Should Pac-12 issue injury reports?

BY foxsports • September 20, 2012

Sept. 20, 2012

USC coach Lane Kiffin walked out of his regularly scheduled press conference after just 29 seconds on Wednesday when a reporter asked a question about an injured player. His behavior rekindled an age-old conflict between reporters and football coaches.

USC has a strict policy about injury information. During fall camp, the Trojans announced they would no longer discuss injuries and media members were not allowed to report on injuries observed in practice or report “if players cannot participate in practice because of injuries."

L.A. Daily News beat writer Scott Wolf was temporarily banned for reporting that injured kicker Andre Heidari underwent knee surgery after an injury in USC's Week 1 win over Hawaii and was scheduled to miss three weeks.

When Kiffin heard Wednesday’s question, he initially responded with, “I dunno” and let out a big sigh of frustration. As someone else started to ask a second question, Kiffin rose from his chair and announced, “I gotta go.”

On the one hand, you understand Kiffin’s position. In concealing injury information, he is protecting players from potentially being targeted by opponents, protecting those players’ rights to health privacy and limiting his opponents’ ability to game plan.

All are valid concerns, and none should be dismissed by self-serving reporters.

But there’s a problem with all of that. USC and every other college program thrives on media exposure and coverage. Part of that coverage is analysis -- critical analysis that may single out specific players for poor play and subject them to criticism from the fan base. If a media member doesn’t know a player is injured when he’s criticizing that player, he or she is unwittingly throwing that player under the bus without cause.

Very few coaches are eager to discuss injuries. Washington, USC, Oregon, Stanford, Washington State and UCLA are among the Pac-12 teams that won’t. And no matter what other spin the NFL puts on its injury reports, the only reason they exist is to aid gamblers and fantasy football players.

Still, NFL coaches find every possible loophole and circumvention to dilute those reports, whether it’s Bill Belichick’s habit of throwing half the team on the list or the Cardinals infamously calling Beanie Wells’ knee injury two seasons ago a bone bruise when he had actually undergone arthroscopic surgery. Once a reporter knows the ruse yet is prohibited from reporting it, he or she is being asked to lie to the audience, which violates a fundamental rule of journalism.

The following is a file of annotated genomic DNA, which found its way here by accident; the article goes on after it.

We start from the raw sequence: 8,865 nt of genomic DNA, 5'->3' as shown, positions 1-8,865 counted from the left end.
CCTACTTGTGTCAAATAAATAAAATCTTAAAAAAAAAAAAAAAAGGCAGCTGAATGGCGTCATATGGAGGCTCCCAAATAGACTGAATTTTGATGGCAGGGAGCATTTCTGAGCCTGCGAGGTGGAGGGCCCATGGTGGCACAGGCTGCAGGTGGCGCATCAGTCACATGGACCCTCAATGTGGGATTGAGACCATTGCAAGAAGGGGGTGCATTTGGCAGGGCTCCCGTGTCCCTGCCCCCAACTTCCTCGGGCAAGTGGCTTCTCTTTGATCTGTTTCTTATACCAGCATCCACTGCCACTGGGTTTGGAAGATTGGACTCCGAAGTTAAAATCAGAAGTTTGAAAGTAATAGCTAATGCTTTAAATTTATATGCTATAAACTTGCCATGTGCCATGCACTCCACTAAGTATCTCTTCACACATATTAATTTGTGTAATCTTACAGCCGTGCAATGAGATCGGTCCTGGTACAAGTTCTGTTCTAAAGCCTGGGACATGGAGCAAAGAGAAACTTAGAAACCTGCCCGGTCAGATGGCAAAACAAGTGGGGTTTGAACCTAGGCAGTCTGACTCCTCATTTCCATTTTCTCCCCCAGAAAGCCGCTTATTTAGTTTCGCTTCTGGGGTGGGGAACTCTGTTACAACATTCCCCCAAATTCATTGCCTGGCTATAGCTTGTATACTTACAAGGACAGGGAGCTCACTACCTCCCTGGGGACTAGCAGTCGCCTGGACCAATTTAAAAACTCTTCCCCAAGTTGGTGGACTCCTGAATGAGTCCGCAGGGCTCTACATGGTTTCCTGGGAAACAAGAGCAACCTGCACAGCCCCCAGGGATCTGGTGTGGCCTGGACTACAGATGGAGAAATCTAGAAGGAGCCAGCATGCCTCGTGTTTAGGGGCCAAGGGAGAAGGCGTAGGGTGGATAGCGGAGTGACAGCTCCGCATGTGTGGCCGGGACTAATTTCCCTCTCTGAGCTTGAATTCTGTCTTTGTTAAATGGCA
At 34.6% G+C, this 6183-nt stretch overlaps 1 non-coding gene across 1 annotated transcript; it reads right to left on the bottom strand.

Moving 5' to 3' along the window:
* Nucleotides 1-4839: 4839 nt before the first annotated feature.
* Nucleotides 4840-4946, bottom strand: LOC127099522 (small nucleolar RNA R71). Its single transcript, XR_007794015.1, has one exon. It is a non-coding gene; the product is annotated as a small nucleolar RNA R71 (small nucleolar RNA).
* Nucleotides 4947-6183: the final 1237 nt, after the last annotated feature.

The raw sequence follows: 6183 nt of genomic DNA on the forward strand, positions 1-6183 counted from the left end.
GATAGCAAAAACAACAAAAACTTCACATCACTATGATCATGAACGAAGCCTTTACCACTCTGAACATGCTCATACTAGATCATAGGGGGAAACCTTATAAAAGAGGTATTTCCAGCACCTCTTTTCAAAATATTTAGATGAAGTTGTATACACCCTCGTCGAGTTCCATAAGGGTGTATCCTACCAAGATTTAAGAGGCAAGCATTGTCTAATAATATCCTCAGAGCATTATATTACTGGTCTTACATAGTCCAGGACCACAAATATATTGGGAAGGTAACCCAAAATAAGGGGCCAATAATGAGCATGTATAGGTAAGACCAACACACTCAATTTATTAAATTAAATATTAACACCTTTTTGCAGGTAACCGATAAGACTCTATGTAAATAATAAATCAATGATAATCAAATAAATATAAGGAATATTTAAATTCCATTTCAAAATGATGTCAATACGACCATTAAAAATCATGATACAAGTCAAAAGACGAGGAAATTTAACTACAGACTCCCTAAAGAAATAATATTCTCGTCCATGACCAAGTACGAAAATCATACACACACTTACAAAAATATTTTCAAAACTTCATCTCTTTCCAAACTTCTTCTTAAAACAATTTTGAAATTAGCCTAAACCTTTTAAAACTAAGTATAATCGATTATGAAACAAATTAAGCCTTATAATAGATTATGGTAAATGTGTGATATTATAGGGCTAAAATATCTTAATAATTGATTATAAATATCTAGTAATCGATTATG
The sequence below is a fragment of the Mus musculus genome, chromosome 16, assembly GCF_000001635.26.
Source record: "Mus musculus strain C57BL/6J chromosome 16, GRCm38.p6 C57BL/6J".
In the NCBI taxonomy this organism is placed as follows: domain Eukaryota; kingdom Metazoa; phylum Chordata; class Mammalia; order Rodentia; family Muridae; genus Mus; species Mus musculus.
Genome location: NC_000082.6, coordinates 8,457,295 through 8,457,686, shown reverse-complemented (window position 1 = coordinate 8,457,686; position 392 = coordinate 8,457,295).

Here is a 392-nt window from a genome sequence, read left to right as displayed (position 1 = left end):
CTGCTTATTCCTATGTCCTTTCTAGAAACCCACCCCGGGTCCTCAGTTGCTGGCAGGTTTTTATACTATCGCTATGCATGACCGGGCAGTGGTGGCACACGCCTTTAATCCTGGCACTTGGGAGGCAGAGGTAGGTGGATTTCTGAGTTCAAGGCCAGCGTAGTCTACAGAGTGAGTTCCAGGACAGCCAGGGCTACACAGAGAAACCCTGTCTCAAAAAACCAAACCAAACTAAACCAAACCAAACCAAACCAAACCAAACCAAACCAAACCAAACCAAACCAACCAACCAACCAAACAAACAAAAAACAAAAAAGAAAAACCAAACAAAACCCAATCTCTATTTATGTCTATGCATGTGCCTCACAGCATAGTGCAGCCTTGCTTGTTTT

There is no easy answer, no matter what one side or the other might tell you. But maybe college football should take a page out of the NHL’s book and be less specific with the injuries while acknowledging that they exist. As Coyotes coach Dave Tippett joked last spring, the league used to divide the body into quarters, “but now we’re into halves.”

In the NHL, an injury is either an upper-body or a lower-body injury. College coaches shouldn’t be forced to announce anything more than that. Maybe all they should be required to do is announce a player is injured, without providing any specifics. The injury would be acknowledged so the reporter could factor that into his or her report. Nothing else really matters.

On the flip side, if a reporter finds out the true nature of that injury, he or she shouldn’t fear being banned from coverage for simply doing a job. Again, college football needs the media as much as the media needs college football.

One final but vital point: If a player is injured and wants the true nature of that injury reported, that should be his decision and his decision alone. It’s his body. Nobody else has the right to tell him what he gets to say about it.

-- Craig Morgan


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